Pierrick Bourrat has reviewed Scott Lidgard and Lynn Nyhart’s book Biological Individuality: Integrating Scientific, Philosophical, and Historical Perspectives for Notre Dame Philosophical Reviews.
I won’t rehash the review here; it’s fairly short and not behind a paywall, so anyone can read it: http://ndpr.nd.edu/news/biological-individuality-integrating-scientific-philosophical-and-historical-perspectives/. My overall impression is that it’s a fair review of a very disparate set of chapters from authors from completely different fields. Bourrat finds (and I don’t disagree) the chapters that attempt to integrate all these perspectives most valuable, especially that by Alan Love and Ingo Brigandt.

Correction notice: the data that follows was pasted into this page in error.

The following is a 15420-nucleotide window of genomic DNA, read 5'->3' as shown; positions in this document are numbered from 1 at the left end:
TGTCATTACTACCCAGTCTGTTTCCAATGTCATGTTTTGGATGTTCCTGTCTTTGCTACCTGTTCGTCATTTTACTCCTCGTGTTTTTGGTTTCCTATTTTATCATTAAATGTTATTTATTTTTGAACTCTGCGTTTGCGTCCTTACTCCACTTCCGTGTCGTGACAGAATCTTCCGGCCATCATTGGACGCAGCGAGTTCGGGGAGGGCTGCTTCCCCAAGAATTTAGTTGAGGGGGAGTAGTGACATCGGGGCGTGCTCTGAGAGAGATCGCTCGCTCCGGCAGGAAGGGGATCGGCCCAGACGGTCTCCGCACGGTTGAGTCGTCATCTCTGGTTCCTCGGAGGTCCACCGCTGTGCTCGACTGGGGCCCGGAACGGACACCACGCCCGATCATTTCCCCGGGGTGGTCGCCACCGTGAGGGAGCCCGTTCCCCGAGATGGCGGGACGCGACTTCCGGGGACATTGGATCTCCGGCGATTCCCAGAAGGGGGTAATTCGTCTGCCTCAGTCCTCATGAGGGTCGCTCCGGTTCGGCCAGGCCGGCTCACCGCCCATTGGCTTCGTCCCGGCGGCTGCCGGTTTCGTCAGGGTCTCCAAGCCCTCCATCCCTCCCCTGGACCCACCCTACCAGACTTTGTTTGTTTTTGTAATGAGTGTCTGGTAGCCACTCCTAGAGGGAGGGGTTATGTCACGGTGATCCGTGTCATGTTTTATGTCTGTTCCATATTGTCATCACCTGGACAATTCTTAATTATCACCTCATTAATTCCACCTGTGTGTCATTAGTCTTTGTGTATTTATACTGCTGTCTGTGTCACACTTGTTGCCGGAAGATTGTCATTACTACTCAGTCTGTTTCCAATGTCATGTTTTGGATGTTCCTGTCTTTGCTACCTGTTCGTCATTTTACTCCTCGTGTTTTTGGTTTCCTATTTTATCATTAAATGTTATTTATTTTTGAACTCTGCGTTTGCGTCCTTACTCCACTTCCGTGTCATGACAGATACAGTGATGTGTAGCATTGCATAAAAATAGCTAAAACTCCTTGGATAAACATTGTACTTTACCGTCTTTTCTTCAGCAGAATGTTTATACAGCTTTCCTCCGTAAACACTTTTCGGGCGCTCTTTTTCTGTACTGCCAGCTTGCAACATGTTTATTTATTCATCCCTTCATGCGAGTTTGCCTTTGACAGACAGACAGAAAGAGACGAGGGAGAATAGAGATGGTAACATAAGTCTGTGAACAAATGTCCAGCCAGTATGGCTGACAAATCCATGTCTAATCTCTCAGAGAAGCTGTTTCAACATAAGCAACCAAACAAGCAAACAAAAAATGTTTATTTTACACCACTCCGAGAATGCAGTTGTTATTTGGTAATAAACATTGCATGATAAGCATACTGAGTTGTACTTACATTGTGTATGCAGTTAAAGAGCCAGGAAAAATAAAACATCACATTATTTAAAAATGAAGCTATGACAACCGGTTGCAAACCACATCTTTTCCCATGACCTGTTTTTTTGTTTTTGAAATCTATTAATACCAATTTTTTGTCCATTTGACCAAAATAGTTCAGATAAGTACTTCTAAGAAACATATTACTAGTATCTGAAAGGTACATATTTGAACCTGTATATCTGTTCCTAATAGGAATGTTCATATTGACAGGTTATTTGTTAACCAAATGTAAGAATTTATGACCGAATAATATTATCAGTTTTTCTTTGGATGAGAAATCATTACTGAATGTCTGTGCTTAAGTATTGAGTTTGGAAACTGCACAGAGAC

The opening chapter by Lidgard and Nyhart is both an historical and theoretical synthesis of the notion of biological individuality. The concluding chapter by Alan C. Love and Ingo Brigandt is a philosophical analysis of the notion. Both chapters serve as glue that binds the collection together. Without them, as well as the commentary by James Elwick (Chapter 11) and Scott Gilbert (Chapter 12), the collection would have been much less successful in reaching its aim.
I do want to set the record straight on one minor point: Bourrat seems to credit me with developing the so-called 12-step framework for understanding the evolution of volvocine development:
Herron proposes a model in 12 steps for a transition from uni- to multi- cellularity.
I didn’t develop the 12-step model; David Kirk did (Kirk DL. 2005. BioEssays 27: 299–310). My chapter is an attempt to use the volvocine algae as a test case for understanding concepts of biological individuality, and it relies heavily on Kirk’s framework.